Global warming science is still evolving; will future IPCC reports reflect that?
On Monday an independent review found that the U.N.'s Intergovernmental Panel on Climate Change has downplayed uncertainties surrounding climate science. The review also found that the IPCC needs more robust safeguards against conflicts of interest, that it had committed "unnecessary errors" by failing to meet its own standards, that it had inadequately flagged its use of nonscientific sources, that it made claims with "high confidence" based on "weak evidentiary basis," and that it gave short shrift to dissenting scientists.
And for all that, the review added that the IPCC "has been successful overall and has served society well."
This week's report, in keeping with three earlier investigations into the University of East Anglia's Climatic Research Unit, limited its inquiry to the "processes and procedures" of the IPCC. While it found those wanting, it also saw no need to question their scientific result.
That's too bad, since the state of the science has moved on considerably since the IPCC concluded in its 2007 report that climate change was "unequivocal." A forthcoming paper in Annals of Applied Statistics details the uncertainties in trying to reconstruct historical temperatures using proxy data such as tree rings and ice cores. Statisticians Blakeley McShane and Abraham Wyner find that while proxy records may relate to temperatures, when it comes to forecasting the warming observed in the last 30 years, "the proxies do not predict temperature significantly better than random series generated independently of temperature."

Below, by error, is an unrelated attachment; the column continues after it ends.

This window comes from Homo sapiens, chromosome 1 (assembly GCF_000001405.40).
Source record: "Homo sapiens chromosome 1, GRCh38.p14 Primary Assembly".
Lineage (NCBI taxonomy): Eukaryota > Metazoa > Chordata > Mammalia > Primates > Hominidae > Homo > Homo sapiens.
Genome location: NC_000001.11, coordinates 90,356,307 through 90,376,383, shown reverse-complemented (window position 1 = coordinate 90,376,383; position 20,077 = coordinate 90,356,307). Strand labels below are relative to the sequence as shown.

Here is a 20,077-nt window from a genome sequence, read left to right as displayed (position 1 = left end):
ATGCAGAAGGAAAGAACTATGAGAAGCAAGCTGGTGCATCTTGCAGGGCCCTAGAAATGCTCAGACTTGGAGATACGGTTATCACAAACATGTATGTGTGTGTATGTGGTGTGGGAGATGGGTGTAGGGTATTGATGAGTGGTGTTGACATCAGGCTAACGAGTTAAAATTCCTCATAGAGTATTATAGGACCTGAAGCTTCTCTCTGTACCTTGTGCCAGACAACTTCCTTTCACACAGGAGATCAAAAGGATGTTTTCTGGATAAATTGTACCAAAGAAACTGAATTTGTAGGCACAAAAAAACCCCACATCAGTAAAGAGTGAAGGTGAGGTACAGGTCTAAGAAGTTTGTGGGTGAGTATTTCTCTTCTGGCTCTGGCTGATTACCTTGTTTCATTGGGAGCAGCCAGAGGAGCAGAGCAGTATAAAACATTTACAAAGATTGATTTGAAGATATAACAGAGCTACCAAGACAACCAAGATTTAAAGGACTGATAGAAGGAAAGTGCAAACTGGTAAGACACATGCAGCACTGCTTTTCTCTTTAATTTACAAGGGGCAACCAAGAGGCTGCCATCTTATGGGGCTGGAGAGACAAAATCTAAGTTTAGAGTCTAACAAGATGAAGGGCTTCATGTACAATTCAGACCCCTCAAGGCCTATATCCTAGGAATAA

Also, last month, New Phytologist published a series of papers examining the Amazon rain forest's vulnerability to drought, following years of increasingly dire predictions that anthropogenic carbon emissions and global warming will kill off Amazon trees. Climatologist Peter Cox, a co-author on four of those papers, told us, "One of the things that turns out to be important is the extent to which tropical forests respond positively to CO2 increases."
The specifics of that relationship remain "a key uncertainty," Mr. Cox said, and recent findings have raised more questions than they've answered. But the fact that higher CO2 levels can make plants more efficient at using water means that not only might rain forests survive CO2-induced drought better than previously thought, but that carbon emissions overall might even be good for rain forests, up to a point. That's news, even if it has been little reported.
And while you've probably heard (frequently) that this summer appears to be the warmest on record, you may not have been told that an unusually cold spell in the Antarctic brought a chill to southern South America and is responsible for the deaths of six million fish and thousands of alligators, turtles and river dolphins, according to Nature News.
None of this proves or disproves anything, except that our understanding of how our climate works is still evolving. Is it too much to ask the climate establishment to acknowledge as much?